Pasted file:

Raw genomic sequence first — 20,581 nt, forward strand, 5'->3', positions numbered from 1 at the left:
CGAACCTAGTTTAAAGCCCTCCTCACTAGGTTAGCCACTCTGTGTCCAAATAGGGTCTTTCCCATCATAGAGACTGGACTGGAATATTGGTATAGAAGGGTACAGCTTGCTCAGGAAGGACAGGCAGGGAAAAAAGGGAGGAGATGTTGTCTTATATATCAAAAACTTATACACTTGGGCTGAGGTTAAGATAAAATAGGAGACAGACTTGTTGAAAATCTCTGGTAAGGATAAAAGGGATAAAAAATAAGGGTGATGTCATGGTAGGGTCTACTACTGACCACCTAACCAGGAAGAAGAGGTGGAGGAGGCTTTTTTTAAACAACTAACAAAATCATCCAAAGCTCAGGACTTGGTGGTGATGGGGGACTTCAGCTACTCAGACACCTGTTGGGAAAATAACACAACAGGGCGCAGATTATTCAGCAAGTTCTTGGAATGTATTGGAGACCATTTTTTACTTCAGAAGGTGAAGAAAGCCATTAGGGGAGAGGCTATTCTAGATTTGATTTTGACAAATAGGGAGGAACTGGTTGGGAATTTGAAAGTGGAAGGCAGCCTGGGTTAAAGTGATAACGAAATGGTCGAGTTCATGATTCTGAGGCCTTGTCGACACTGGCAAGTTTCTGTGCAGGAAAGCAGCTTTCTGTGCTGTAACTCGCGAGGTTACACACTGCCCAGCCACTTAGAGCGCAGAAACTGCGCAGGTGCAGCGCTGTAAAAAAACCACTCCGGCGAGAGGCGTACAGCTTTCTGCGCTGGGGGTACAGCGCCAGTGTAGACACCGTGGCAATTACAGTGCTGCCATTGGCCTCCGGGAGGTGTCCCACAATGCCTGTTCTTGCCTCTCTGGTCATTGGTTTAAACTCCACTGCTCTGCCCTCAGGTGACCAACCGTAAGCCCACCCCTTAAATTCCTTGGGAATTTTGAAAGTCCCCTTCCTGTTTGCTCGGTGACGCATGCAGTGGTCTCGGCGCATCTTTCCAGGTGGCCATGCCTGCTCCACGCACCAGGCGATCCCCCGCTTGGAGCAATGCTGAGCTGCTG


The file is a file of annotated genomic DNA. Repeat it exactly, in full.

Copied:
Raw genomic sequence first — 20,581 nt, forward strand, 5'->3', positions numbered from 1 at the left:
CGAACCTAGTTTAAAGCCCTCCTCACTAGGTTAGCCACTCTGTGTCCAAATAGGGTCTTTCCCATCATAGAGACTGGACTGGAATATTGGTATAGAAGGGTACAGCTTGCTCAGGAAGGACAGGCAGGGAAAAAAGGGAGGAGATGTTGTCTTATATATCAAAAACTTATACACTTGGGCTGAGGTTAAGATAAAATAGGAGACAGACTTGTTGAAAATCTCTGGTAAGGATAAAAGGGATAAAAAATAAGGGTGATGTCATGGTAGGGTCTACTACTGACCACCTAACCAGGAAGAAGAGGTGGAGGAGGCTTTTTTTAAACAACTAACAAAATCATCCAAAGCTCAGGACTTGGTGGTGATGGGGGACTTCAGCTACTCAGACACCTGTTGGGAAAATAACACAACAGGGCGCAGATTATTCAGCAAGTTCTTGGAATGTATTGGAGACCATTTTTTACTTCAGAAGGTGAAGAAAGCCATTAGGGGAGAGGCTATTCTAGATTTGATTTTGACAAATAGGGAGGAACTGGTTGGGAATTTGAAAGTGGAAGGCAGCCTGGGTTAAAGTGATAACGAAATGGTCGAGTTCATGATTCTGAGGCCTTGTCGACACTGGCAAGTTTCTGTGCAGGAAAGCAGCTTTCTGTGCTGTAACTCGCGAGGTTACACACTGCCCAGCCACTTAGAGCGCAGAAACTGCGCAGGTGCAGCGCTGTAAAAAAACCACTCCGGCGAGAGGCGTACAGCTTTCTGCGCTGGGGGTACAGCGCCAGTGTAGACACCGTGGCAATTACAGTGCTGCCATTGGCCTCCGGGAGGTGTCCCACAATGCCTGTTCTTGCCTCTCTGGTCATTGGTTTAAACTCCACTGCTCTGCCCTCAGGTGACCAACCGTAAGCCCACCCCTTAAATTCCTTGGGAATTTTGAAAGTCCCCTTCCTGTTTGCTCGGTGACGCATGCAGTGGTCTCGGCGCATCTTTCCAGGTGGCCATGCCTGCTCCACGCACCAGGCGATCCCCCGCTTGGAGCAATGCTGAGCTGCTG